Brown representation: they want our faces but not our voices
By Urussa Malik
Brown women are having a moment in the UK. Finally.
Priti Patel stood in front of the Conservative Party conference with a sinister smile promising to “end free movement of people.” A British woman of South Asian descent who, in acknowledging her own parents’ immigration, sees no irony in eradicating free movement for others.
Of course, she means this contextually, we are now in a time of heightened insecurity across the globe as opposed to the 1950s and 1960s when the people in now independent colonies were being called over to fill gaps in the British economy.
But this is almost entirely fictional, an ahistorical account that seemingly forgets that the Cold War period was perhaps the most insecure in modern history.
A woman on the other side of this debate is Naga Munchetty, who was reprimanded by the BBC for stating that the phrase ‘go back home’ is, in fact, racist.
The reproach came about as this was a criticism, nay comment, of Donald Trump’s policies which had exacerbated xenophobia across the USA. But with a Prime Minister who seems to capitalise off of xenophobia and racism, this was a tone-deaf, but unsurprising, move by the BBC.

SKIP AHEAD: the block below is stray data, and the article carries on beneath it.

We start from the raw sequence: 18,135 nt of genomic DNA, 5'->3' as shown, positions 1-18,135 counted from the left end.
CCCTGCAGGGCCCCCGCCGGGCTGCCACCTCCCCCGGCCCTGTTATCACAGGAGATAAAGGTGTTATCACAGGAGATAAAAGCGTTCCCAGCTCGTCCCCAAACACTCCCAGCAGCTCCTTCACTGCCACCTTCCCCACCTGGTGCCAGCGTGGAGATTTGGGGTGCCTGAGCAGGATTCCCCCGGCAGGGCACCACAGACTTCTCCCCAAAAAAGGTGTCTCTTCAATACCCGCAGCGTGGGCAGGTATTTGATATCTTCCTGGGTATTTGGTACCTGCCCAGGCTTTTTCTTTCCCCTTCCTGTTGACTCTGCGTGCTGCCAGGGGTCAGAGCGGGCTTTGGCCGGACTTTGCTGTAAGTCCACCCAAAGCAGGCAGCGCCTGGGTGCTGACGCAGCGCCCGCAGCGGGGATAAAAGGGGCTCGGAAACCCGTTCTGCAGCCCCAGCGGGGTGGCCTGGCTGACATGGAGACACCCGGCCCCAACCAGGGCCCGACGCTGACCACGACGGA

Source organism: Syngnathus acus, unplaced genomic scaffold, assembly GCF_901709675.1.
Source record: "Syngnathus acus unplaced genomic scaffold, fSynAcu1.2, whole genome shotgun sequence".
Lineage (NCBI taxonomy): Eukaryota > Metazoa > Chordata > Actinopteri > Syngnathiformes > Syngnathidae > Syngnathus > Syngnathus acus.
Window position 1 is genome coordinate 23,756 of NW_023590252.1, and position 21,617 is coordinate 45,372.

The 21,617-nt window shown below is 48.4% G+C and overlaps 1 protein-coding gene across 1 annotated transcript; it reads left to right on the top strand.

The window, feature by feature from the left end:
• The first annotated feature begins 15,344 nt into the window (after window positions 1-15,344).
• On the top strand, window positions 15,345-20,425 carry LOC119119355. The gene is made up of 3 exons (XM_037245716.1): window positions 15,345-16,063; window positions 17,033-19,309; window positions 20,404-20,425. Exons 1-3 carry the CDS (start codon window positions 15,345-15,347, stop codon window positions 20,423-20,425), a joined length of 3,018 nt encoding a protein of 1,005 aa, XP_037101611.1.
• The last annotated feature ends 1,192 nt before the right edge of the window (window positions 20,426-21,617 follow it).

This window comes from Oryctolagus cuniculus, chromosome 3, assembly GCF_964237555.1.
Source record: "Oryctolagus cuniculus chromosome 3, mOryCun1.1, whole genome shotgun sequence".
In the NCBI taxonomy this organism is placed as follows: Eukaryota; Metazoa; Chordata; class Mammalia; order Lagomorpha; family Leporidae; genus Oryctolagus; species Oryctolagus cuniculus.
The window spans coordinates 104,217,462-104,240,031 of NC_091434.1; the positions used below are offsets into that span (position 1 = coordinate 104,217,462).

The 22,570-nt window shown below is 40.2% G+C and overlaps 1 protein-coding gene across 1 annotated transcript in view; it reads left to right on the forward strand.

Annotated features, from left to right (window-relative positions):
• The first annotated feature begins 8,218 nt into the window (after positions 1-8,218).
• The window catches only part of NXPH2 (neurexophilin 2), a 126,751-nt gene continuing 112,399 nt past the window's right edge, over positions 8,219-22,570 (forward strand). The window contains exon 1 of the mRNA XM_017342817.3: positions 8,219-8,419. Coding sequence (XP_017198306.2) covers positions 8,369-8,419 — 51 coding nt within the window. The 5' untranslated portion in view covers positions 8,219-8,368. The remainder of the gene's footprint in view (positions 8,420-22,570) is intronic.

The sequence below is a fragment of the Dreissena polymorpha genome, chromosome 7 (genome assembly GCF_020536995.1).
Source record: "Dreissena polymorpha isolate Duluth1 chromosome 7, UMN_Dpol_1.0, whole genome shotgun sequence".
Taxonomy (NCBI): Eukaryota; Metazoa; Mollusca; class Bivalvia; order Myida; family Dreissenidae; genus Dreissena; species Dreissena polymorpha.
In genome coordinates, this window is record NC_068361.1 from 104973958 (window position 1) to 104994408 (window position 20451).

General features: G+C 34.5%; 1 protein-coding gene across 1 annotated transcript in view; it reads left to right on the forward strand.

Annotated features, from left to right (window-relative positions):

There is an interesting moment where brown women in the public eye are caught between mimicking vitriol of white supremacy and silent complacency. The pandering to a largely white crowd raucously applauding the smiley Patel re-established narratives of xenophobia and veiled racism because it comes from an assimilated immigrant with proximity to whiteness.
Anyone of an immigrant background who pedals this kind of rhetoric is seized upon and is paraded as a representative of all immigrants; as if they are a monolith. It is clear from Munchetty that the British public likes a brown face so long as they can ignore their voice.
Of course, the exception to this rule is if, like Patel, you insist on pushing incredibly racist and damaging narratives. How lovely.
This seems to be something I have to confront as well, should I seemingly transgress what it means, or what it meant, to be a brown woman in the UK. The motivation to remain critical is always with me, to always remain open to possibilities that I can unknowingly reinforce certain stereotypes and assumptions about others, even when I am breaking them.
Patel is a clear example of internalised racism in South Asian communities. Bradford is a city which voted leave during the EU referendum, with the established South Asian communities turning on newly arrived immigrant communities.
Indeed, the driving point of my thoughts is what is acceptable to be spoken: decades-old xenophobic vitriol which marks immigrants as commodities of which only the ‘best’ are allowed? Or the decades-old xenophobic vitriol, which the British communities of BAME backgrounds reveal are intentional in phrases such as, “go home” which ends in a reprimand from state media?